Once again, of course, this would naturally imply that not sinning is an ideal to be striven for. But it also does not legalistically cement absolute sinlessness as a signal for who is or is not saved.

1 John 3:7-10 is the absolute proof text that shows Christians can't sin.

Yes, inevitably this is the hobby horse such arguers will come riding in on:

Little children, let no man deceive you: he that doeth righteousness is righteous, even as he is righteous. He that committeth sin is of the devil; for the devil sinneth from the beginning. For this purpose the Son of God was manifested, that he might destroy the works of the devil. Whosoever is born of God doth not commit sin; for his seed remaineth in him: and he cannot sin, because he is born of God. In this the children of God are manifest, and the children of the devil: whosoever doeth not righteousness is not of God, neither he that loveth not his brother.

Now of course, we have written an answer to this one, and it encapsulates some of what follows in terms of exchange:

Tekton associate Eric Vestrup also notes: "A very reasonable way is to note that in 3:6 we have the verb hamartanei in the first half with the articular present participle ho hamartanon in the second half; in 3:9 we have the construction hamartian ou poiei along with the present infinitive hamartanein ; and in 5:18 we have the verb hamartanei just as in 3:6.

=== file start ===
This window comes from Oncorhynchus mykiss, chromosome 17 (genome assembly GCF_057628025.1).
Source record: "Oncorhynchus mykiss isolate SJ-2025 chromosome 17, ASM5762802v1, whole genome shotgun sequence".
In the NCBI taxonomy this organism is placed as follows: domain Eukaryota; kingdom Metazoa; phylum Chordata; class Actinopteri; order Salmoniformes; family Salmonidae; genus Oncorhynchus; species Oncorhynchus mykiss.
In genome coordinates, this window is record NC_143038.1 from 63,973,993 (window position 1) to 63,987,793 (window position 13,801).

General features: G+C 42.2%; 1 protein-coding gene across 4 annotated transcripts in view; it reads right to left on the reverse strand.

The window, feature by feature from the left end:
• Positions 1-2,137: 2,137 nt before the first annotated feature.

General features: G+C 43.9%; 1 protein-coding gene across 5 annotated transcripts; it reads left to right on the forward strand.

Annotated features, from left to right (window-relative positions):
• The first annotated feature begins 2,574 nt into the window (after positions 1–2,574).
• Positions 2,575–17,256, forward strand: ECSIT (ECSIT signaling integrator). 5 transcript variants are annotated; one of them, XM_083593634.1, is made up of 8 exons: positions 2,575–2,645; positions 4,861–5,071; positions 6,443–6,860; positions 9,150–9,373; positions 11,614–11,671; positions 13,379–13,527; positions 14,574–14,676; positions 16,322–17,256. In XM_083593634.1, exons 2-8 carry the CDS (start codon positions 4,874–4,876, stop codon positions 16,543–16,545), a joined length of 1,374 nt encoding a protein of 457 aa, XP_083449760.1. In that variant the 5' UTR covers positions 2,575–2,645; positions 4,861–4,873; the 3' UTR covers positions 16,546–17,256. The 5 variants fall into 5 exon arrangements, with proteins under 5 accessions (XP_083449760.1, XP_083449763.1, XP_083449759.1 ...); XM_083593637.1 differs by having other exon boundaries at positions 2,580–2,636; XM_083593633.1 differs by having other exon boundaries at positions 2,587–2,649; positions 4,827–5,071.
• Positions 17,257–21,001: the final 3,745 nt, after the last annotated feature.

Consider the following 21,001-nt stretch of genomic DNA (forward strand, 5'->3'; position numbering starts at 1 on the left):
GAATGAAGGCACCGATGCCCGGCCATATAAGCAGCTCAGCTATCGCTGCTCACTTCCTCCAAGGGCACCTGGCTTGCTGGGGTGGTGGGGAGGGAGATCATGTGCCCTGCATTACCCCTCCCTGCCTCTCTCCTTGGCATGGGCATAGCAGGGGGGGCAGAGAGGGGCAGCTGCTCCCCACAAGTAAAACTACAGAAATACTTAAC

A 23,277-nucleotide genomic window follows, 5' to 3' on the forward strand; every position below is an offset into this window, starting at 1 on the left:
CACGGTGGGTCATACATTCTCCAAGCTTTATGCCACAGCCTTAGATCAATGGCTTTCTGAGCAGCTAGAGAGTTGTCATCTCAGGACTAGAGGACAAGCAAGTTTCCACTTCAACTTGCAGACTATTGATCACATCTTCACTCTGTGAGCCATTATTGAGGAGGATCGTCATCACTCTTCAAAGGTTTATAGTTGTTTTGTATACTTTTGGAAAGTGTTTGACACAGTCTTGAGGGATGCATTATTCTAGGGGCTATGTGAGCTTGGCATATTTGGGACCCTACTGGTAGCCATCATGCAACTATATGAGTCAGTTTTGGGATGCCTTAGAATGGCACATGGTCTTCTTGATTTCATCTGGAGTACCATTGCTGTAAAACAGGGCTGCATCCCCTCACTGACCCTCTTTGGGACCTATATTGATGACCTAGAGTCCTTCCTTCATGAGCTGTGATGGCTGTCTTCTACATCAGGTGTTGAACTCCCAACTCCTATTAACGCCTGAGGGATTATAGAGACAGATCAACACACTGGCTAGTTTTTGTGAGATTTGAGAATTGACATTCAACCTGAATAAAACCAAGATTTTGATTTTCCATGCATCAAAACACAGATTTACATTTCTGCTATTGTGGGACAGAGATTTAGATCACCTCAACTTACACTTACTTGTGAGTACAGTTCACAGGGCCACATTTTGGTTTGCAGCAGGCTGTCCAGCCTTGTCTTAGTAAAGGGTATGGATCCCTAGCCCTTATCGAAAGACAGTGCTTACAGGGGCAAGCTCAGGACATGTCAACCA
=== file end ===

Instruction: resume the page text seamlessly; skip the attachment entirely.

These are all in the present tense. Robertson's grammar, page 880, takes this present tense of hamartano in 3:6a to be iterary/customary here: "continue sinning", "sin continually". This is the rendering of the Greek which the NIV adopts.

The same Robertson in Word Pictures of the New Testament , volume VI, page 222, takes this as "does not keep on sinning". In the same discussion he draws a distinction between living a life of sin and mere occasional acts of sin from the fact that the present participle was used and not the aorist participle.

This is quite reasonable, and the NIV followed this in its rendering for 3:6: No one who lives in him keeps on sinning. No one who continues to sin has either seen him or known him.

This rendering of the Greek is faithful to idiom and does not at all conflict with 1:8, for Christians do have sin, but they don't continually sin or lead a life of sin.

For 3:9, the same comments apply. The verb poieo is used in the present tense in the first half and the present infinitive of hamartano is used in the second half. Again, the same comments apply: it is a quite reasonable rendering of the Greek to have the first half of the verse say (as does the NIV) No one who is born of God will continue to sin [lit: will not continue to do sin].